Dizzard Point consistently comes up trumps in the kayak fishing department so that is where we were heading on this rare flat calm day. Today’s rag tag bunch comprised Richard, Eric, Austen, myself and my old chum Donal who is (was) a kayak fishing rookie.
I had assured Donal he would be taking home a ‘shedful’ of mackerel as the sea is bursting with fish at this time of year. That’s why the tides are so high, I unconvincingly pointed out.
Needless to say we only caught a handful of mackerel, but by the end of the day our session could only be described as ‘epic’ (not to be confused with ‘eric’).
Richard and Eric hooked a few bass during the two mile troll to Dizzard point.
I was just beginning to think my snivelling little sandeel was too small in this BIG environment,when a cracking four pound bass made a serious error of judgment and tried to down it whole. Even with my cheap and oafish fishing gear it was a lot of fun getting it in; they really do make a final rush for freedom as they come up alongside the kayak.
At Dizzard point we veered offshore and put our bold and unprecedented plan into action. Well, Austen did ,while myself and the others were quite content to drift with the tide and footle about with mackerel feathers catching unbelievably small fish.
Oh come on,Rupert, you’ve been doing that for ten years , why not try something different and catch something BIGGER. While the concept of crawling out of my familiar comfort zone started to soak in, Donal was happy catching on his feathers, ‘cos he’s never done it before.Mind you, he wanted mackerel for tea and unbelievably he didn’t catch any.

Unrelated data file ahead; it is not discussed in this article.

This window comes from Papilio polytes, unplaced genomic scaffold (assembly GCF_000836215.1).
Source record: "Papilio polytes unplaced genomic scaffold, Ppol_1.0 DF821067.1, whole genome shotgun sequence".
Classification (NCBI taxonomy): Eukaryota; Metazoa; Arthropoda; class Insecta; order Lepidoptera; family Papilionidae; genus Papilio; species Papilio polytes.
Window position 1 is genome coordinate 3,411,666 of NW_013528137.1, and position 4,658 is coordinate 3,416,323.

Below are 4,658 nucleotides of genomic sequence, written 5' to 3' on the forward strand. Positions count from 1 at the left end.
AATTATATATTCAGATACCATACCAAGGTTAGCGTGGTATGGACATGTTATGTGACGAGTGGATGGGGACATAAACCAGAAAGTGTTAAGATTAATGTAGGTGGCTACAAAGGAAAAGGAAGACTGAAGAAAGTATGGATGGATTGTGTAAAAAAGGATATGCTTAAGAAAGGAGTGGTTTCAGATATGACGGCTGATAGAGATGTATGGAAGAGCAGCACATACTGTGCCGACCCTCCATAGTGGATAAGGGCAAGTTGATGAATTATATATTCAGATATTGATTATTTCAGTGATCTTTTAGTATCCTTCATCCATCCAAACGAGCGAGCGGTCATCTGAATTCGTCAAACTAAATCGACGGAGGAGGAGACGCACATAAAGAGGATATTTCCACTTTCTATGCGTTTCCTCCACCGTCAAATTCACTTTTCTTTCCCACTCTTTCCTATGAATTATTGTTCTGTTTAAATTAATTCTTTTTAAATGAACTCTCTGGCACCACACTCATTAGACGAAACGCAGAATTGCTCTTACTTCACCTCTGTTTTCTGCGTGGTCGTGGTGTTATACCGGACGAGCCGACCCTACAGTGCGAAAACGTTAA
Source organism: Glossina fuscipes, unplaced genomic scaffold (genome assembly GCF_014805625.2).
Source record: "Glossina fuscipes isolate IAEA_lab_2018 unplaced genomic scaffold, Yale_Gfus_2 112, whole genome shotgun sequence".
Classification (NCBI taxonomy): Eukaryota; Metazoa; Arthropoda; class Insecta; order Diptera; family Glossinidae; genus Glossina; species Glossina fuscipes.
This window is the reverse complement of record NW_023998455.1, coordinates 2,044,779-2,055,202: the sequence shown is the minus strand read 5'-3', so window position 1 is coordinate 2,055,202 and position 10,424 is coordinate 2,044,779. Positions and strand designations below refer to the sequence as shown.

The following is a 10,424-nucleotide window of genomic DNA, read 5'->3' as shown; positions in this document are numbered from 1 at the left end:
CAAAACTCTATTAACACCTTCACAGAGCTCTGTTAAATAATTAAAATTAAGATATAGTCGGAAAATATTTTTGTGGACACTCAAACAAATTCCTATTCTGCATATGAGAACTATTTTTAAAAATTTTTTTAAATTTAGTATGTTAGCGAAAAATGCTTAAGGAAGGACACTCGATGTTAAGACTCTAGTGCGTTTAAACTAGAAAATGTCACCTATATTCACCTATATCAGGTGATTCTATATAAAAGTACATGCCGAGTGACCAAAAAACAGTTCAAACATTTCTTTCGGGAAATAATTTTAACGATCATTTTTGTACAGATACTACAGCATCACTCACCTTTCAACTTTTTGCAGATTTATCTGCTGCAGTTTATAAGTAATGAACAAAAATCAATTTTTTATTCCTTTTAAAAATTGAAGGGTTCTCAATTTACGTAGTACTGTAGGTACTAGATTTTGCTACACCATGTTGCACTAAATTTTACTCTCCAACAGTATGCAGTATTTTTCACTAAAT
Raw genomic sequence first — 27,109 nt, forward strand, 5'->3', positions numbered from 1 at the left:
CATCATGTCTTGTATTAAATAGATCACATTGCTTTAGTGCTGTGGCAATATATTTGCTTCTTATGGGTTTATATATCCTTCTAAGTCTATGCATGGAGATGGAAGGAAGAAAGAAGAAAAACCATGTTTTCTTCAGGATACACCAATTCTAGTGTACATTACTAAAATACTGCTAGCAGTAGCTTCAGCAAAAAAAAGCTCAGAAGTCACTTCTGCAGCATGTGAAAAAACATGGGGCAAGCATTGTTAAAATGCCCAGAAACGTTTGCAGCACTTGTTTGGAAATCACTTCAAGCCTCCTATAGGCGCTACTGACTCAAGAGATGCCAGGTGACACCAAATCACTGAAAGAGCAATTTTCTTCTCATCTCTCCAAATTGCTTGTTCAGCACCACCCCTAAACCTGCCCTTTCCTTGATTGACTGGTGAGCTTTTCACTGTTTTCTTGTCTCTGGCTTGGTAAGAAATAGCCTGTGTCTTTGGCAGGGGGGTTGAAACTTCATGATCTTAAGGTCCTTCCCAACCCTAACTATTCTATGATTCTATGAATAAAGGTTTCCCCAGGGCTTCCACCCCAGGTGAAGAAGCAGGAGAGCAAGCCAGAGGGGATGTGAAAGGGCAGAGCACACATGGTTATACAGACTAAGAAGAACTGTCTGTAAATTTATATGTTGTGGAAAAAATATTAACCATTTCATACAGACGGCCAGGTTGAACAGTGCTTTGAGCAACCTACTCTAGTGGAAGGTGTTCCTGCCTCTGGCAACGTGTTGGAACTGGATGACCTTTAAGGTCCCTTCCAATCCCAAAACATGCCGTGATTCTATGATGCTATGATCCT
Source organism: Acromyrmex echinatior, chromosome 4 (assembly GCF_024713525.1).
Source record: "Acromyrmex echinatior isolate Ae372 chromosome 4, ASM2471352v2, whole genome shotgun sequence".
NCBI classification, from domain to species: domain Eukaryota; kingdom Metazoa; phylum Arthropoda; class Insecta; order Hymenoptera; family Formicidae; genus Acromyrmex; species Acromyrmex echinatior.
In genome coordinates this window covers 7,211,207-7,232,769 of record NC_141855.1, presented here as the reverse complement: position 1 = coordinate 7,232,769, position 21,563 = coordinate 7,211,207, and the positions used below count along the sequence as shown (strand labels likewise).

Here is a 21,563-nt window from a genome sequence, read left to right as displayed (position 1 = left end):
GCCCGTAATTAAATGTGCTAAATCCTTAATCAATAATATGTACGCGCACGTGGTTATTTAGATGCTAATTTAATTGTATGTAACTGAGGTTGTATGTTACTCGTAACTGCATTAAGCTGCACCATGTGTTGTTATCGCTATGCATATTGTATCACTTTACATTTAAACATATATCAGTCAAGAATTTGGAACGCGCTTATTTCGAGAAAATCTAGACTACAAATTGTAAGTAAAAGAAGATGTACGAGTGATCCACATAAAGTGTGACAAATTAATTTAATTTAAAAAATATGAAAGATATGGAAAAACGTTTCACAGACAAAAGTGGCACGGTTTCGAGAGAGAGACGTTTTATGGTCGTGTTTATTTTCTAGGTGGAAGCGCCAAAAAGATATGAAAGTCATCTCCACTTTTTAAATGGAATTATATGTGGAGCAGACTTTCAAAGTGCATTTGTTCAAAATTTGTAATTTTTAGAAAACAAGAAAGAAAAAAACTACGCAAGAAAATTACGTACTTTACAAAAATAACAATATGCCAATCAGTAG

Austen meantime had anchored up (…w…w…what?) and tied up a rubby dubby containing chopped up mackerel and an old sock and probably something he found in the back of the fridge. When the tide started to run in I tied my kayak to his, attached my wire tope trace to my line and dropped a whole mackerel to the bottom. And waited. And waited. The others quite understandably were starting to get bored (and probably sceptical of our chances of success) so disappeared off in the direction of dry land.
Something was tickling the end of Austen’s line then …wallop…over went his rod tip and we were cast into the world of high octane entertainment. He dragged up a 12 lb bull huss which proceeded to regurgitate its stomach contents all over his kayak and tried to rasp him to death. Back it went, up came another one….then it was my turn and I lost it as it came to the surface..groan..but I had soon successfully dragged one into my boat. Bull huss are not to be messed with and will think nothing of supplementing their diet of marine detritus with a chunk of thigh.
OK so we were both a bit pleased with our mini shark encounter, especially as my biggest kayak caught fish to date has been a seven pound pollack. No disrespect, pollacky. But even better was to come as my rod doubled over again, albeit a bit more sinister and creepy, and slithery. I tried to ‘play’ the beast a bit but when you’ve spent ten years catching four ounce fish on twenty pound line the art of fishing is a bit bitty.
Anyway a long,very long brown serpent appeared at the surface…
I was very keen to get it on board so I could try to weigh it but then was very keen to get it off again. The hook was very well lodged in the roof of its mouth but fortunately I had my ultra long forceps with me.Alas these pinged off and were consigned to Davey Jones’ locker when I tried to attach the scales. We estimated a weight of twenty pounds given a length of about five foot:
We both hauled up another bull huss. My one still had Austen’s previous hook and line which it had broken, plus mackerel , in its mouth. It proceede to regurgitate all that, plus my mackerel and a few other gloopy bits.Glad my kayak has scupper holes in it.
This brought our species haul for the day to nine. As well as those mentioned already we caught scad and ballan wrasse. Another thrilling day. It’s made all the more exciting by the fact that for four days out of five,probably a lot more, this bit of coast is inaccessible to kayak due to wind and/or swell.
There’s bigger ones down there.